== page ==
Broward Sheriff Gregory Tony seeks a clean slate from voters, while Scott Israel looks to reclaim his old job

Broward Sheriff - Tony
Tony replaced Israel after Israel was ousted in 2019.

More than two years after the horrific shooting at Marjory Stoneman Douglas High School, its effects can still be felt in South Florida and throughout the state. The fallout from that attack will loom large in Tuesday’s Broward County Sheriff’s Office (BSO) election.

Gov. Ron DeSantis suspended former Broward Sheriff Scott Israel from his position, in part due to the Governor’s criticism of how BSO responded to the 2018 Parkland attack.

Israel will be on the ballot Tuesday, seeking a return to that role after he was removed by the Senate.

So too will Israel’s replacement, Sheriff Gregory Tony. DeSantis installed Tony in that role in early 2019 and Tony has earned the backing of several families impacted by the 2018 attack.

Reporting over the past several months has also uncovered multiple items in Tony’s past he concealed before his appointment to the Broward Sheriff’s role and at other points in his law enforcement career.

Those instances include previous LSD use and Tony’s fatal shooting of an 18-year-old when Tony was only 14 years old. Tony was cleared in that latter incident, claiming self-defense, and his records were sealed.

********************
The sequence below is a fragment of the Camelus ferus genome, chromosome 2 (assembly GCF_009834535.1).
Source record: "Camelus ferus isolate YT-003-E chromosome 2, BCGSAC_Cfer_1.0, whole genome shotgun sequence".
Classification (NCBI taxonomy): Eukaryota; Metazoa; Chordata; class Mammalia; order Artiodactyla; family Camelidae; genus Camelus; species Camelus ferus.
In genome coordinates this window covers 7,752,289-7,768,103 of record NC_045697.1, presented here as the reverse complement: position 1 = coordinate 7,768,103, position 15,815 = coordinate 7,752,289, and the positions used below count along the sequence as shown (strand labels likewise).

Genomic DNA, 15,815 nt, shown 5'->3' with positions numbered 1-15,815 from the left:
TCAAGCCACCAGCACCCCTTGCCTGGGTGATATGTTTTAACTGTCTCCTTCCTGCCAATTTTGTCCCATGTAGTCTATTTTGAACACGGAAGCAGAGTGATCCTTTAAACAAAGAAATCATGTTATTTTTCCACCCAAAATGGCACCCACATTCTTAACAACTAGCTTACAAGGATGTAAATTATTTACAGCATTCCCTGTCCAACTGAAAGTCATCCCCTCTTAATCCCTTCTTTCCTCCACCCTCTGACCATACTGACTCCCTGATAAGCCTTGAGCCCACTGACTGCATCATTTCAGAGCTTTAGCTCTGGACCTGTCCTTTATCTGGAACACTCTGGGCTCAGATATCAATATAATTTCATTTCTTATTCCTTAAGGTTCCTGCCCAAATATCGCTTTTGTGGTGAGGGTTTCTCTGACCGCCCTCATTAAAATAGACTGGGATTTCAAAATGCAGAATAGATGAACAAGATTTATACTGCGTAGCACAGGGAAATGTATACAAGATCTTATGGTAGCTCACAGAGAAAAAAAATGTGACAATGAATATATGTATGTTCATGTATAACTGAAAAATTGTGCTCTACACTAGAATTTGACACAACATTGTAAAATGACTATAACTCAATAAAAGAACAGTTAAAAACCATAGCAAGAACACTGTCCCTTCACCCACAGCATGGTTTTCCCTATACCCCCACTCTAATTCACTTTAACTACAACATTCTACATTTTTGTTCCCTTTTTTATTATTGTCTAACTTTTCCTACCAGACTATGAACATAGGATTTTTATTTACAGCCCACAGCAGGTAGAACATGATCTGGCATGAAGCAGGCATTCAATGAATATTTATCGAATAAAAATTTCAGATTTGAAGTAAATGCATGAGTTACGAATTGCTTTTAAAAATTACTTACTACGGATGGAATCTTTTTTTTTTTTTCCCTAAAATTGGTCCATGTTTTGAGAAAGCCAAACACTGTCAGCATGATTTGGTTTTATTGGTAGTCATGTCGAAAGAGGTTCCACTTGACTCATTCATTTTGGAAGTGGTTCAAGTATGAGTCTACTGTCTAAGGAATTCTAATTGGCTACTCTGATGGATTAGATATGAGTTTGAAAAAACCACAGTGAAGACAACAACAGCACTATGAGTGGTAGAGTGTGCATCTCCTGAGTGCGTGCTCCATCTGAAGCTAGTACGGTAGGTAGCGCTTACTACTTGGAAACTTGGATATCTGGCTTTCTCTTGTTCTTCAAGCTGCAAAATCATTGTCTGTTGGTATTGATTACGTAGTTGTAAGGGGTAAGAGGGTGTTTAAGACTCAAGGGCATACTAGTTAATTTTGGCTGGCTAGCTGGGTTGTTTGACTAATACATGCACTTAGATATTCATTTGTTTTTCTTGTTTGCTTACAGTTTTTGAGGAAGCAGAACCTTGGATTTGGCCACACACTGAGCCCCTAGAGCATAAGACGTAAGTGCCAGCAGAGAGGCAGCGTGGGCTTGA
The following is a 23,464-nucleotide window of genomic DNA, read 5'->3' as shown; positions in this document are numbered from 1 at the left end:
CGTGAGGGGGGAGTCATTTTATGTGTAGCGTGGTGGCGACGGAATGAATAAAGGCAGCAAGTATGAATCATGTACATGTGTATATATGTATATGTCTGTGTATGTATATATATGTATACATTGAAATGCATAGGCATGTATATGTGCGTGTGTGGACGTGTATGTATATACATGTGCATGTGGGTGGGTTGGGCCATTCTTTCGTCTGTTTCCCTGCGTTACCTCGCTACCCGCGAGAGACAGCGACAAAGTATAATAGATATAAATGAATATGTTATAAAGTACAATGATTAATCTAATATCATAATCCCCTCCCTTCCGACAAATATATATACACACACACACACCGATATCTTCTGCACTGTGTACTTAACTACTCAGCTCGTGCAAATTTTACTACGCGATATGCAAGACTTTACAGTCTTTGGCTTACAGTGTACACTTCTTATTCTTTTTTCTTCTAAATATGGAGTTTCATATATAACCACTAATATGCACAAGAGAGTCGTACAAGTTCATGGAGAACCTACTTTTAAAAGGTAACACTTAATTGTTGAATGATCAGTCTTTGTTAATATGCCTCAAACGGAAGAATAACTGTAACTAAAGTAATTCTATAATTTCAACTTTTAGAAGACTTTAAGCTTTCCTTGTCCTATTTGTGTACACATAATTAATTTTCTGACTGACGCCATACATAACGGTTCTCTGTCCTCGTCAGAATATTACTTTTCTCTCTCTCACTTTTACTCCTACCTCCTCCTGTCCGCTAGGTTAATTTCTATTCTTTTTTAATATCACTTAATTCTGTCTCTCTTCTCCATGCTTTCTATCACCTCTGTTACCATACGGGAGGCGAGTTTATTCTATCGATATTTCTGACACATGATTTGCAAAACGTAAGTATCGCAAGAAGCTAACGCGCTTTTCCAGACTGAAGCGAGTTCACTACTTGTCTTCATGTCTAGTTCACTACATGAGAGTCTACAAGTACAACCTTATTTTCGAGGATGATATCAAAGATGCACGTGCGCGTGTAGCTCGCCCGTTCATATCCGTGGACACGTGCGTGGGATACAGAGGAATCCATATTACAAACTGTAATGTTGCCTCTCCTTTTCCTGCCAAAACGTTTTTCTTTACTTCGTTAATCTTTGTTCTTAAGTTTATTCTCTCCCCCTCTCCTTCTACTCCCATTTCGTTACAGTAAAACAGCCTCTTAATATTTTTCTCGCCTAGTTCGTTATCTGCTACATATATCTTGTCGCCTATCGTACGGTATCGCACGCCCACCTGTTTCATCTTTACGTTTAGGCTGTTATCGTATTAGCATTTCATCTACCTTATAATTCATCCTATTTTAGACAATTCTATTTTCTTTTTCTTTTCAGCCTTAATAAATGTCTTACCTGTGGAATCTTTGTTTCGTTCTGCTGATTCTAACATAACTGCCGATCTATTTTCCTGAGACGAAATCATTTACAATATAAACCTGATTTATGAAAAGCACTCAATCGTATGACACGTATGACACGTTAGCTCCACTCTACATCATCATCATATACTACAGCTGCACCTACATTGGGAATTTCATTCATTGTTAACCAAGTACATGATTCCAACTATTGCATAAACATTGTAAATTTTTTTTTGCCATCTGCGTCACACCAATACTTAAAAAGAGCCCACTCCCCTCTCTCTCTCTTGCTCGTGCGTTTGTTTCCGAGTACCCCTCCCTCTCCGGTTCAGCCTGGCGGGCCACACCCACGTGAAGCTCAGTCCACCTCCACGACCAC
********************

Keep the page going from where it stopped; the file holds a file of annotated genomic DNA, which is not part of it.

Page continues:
Six candidates are competing in the contest: Israel, Tony, businessman Willie Jones, former BSO colonel Al Pollock and former BSO Deputies Andrew Smalling and Santiago Vazquez Jr.

The Democratic primary won’t officially settle the race, as two Republicans, a write-in and a non-party affiliated candidate have also qualified. The winner will, however, be marked as the heavy favorite for the General Election in the Democratic-leaning county.

So who will voters choose?

Tony appeared to be the odds-on favorite before the drip-drip-drip of previously undisclosed indiscretions, at least one of which triggered a Florida Department of Law Enforcement investigation. He’s still the best fundraiser in the contest, and support from the Parkland families has plenty of sway.